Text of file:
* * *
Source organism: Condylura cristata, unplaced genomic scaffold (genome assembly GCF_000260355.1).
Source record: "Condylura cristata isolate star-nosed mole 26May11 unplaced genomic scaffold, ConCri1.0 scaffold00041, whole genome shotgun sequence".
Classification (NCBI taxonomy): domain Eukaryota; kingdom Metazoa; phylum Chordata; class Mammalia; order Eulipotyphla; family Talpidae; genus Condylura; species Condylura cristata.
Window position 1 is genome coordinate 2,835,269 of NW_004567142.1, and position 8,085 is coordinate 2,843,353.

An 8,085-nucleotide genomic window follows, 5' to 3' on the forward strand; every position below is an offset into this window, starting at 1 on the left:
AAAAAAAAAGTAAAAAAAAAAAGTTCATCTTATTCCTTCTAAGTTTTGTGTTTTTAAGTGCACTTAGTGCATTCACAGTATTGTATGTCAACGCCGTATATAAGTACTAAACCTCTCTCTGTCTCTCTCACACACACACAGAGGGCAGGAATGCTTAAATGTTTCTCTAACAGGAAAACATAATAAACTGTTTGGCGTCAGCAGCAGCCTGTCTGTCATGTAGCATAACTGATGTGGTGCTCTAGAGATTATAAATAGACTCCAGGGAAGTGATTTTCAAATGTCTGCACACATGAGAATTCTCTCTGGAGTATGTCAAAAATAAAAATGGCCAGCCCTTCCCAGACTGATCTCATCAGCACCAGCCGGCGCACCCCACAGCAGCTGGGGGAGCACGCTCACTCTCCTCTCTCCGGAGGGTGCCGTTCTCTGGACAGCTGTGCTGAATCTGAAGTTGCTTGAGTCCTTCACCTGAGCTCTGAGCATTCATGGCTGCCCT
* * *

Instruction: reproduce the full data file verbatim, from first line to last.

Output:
Source organism: Condylura cristata, unplaced genomic scaffold (genome assembly GCF_000260355.1).
Source record: "Condylura cristata isolate star-nosed mole 26May11 unplaced genomic scaffold, ConCri1.0 scaffold00041, whole genome shotgun sequence".
Classification (NCBI taxonomy): domain Eukaryota; kingdom Metazoa; phylum Chordata; class Mammalia; order Eulipotyphla; family Talpidae; genus Condylura; species Condylura cristata.
Window position 1 is genome coordinate 2,835,269 of NW_004567142.1, and position 8,085 is coordinate 2,843,353.

An 8,085-nucleotide genomic window follows, 5' to 3' on the forward strand; every position below is an offset into this window, starting at 1 on the left:
AAAAAAAAAGTAAAAAAAAAAAGTTCATCTTATTCCTTCTAAGTTTTGTGTTTTTAAGTGCACTTAGTGCATTCACAGTATTGTATGTCAACGCCGTATATAAGTACTAAACCTCTCTCTGTCTCTCTCACACACACACAGAGGGCAGGAATGCTTAAATGTTTCTCTAACAGGAAAACATAATAAACTGTTTGGCGTCAGCAGCAGCCTGTCTGTCATGTAGCATAACTGATGTGGTGCTCTAGAGATTATAAATAGACTCCAGGGAAGTGATTTTCAAATGTCTGCACACATGAGAATTCTCTCTGGAGTATGTCAAAAATAAAAATGGCCAGCCCTTCCCAGACTGATCTCATCAGCACCAGCCGGCGCACCCCACAGCAGCTGGGGGAGCACGCTCACTCTCCTCTCTCCGGAGGGTGCCGTTCTCTGGACAGCTGTGCTGAATCTGAAGTTGCTTGAGTCCTTCACCTGAGCTCTGAGCATTCATGGCTGCCCT